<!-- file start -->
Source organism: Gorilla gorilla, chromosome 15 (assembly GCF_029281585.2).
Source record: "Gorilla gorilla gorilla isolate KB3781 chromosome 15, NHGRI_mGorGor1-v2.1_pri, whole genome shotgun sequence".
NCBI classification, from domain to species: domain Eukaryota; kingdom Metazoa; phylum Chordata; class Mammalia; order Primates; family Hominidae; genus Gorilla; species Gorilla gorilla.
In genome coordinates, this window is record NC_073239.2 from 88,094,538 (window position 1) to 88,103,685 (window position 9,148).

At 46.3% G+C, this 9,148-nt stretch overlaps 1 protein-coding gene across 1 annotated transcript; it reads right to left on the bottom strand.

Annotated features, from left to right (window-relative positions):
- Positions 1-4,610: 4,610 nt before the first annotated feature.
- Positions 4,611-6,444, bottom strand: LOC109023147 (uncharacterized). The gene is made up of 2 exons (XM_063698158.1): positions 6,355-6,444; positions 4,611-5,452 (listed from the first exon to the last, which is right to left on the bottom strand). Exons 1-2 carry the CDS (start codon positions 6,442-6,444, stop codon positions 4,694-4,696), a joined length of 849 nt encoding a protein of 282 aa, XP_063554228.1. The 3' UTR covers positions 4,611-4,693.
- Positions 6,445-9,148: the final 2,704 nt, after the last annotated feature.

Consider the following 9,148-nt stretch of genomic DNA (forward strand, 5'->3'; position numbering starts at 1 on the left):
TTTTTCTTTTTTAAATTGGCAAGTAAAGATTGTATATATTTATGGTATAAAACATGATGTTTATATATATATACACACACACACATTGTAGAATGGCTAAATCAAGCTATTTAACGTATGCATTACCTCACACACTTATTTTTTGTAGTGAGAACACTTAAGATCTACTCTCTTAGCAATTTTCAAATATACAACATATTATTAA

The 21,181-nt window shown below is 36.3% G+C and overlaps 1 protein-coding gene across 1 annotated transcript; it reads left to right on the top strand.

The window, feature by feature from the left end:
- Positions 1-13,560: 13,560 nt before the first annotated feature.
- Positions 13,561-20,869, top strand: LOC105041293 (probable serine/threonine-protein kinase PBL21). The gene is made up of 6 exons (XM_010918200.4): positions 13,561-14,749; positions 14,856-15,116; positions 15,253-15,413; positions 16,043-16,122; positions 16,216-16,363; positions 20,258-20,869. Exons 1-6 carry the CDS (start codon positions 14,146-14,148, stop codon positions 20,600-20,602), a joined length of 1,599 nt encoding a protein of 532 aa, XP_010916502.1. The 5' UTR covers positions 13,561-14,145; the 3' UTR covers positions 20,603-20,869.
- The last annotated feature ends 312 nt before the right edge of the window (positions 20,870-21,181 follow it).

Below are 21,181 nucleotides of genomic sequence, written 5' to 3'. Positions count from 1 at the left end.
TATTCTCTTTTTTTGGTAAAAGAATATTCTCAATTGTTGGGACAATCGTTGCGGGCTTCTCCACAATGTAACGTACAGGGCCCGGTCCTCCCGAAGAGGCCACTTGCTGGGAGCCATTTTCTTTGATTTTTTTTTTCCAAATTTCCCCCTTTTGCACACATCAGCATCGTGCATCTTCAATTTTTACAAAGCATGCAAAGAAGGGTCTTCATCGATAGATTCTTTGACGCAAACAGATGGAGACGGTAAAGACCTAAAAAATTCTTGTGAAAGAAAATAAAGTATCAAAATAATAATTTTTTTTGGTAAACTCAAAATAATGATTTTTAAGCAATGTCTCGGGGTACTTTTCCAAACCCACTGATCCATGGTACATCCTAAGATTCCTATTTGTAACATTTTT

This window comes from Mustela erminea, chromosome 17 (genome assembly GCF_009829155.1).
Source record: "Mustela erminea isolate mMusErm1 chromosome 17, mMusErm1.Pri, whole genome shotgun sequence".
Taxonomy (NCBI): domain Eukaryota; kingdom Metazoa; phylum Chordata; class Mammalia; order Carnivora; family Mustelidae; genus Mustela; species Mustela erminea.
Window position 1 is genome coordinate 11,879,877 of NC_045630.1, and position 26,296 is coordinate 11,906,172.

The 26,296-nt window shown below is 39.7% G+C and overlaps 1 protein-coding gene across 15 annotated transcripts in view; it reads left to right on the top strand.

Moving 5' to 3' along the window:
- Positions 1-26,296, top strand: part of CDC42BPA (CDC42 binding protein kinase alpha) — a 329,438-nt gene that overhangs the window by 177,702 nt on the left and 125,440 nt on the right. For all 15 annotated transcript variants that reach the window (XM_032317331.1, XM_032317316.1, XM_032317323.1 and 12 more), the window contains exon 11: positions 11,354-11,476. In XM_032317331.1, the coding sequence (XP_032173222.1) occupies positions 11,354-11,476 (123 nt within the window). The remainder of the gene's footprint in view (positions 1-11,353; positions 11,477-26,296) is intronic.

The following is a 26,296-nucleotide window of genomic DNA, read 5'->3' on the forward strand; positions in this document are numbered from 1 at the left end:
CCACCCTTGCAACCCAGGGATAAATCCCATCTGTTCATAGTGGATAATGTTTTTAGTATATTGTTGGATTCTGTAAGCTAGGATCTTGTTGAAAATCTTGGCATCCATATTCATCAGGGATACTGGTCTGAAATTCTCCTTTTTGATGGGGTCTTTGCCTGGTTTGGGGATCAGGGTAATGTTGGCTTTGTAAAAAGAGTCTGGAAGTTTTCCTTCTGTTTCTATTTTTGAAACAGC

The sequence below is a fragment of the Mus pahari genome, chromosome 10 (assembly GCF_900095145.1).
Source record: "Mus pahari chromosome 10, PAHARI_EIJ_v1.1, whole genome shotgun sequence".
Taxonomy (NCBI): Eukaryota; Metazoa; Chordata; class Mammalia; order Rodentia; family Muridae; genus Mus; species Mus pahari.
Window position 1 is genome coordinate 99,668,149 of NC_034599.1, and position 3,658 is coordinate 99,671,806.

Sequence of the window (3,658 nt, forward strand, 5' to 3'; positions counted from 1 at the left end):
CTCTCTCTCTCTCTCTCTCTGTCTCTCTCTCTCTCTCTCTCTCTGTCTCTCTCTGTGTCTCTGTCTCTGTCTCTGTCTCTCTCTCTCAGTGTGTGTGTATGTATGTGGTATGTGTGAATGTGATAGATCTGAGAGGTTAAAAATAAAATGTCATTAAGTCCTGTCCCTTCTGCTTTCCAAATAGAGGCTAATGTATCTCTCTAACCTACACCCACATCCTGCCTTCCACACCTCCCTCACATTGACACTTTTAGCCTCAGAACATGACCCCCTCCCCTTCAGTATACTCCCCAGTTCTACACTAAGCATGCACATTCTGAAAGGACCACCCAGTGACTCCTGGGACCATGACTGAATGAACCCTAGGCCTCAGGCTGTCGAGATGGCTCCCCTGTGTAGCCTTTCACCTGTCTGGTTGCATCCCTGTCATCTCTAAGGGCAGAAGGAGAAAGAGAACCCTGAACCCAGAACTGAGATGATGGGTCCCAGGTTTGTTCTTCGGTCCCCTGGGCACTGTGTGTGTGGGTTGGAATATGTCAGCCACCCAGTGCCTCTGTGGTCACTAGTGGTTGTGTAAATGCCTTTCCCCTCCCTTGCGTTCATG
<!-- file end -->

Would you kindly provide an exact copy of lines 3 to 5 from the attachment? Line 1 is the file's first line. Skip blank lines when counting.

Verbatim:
NCBI classification, from domain to species: domain Eukaryota; kingdom Metazoa; phylum Chordata; class Mammalia; order Primates; family Hominidae; genus Gorilla; species Gorilla gorilla.
In genome coordinates, this window is record NC_073239.2 from 88,094,538 (window position 1) to 88,103,685 (window position 9,148).

At 46.3% G+C, this 9,148-nt stretch overlaps 1 protein-coding gene across 1 annotated transcript; it reads right to left on the bottom strand.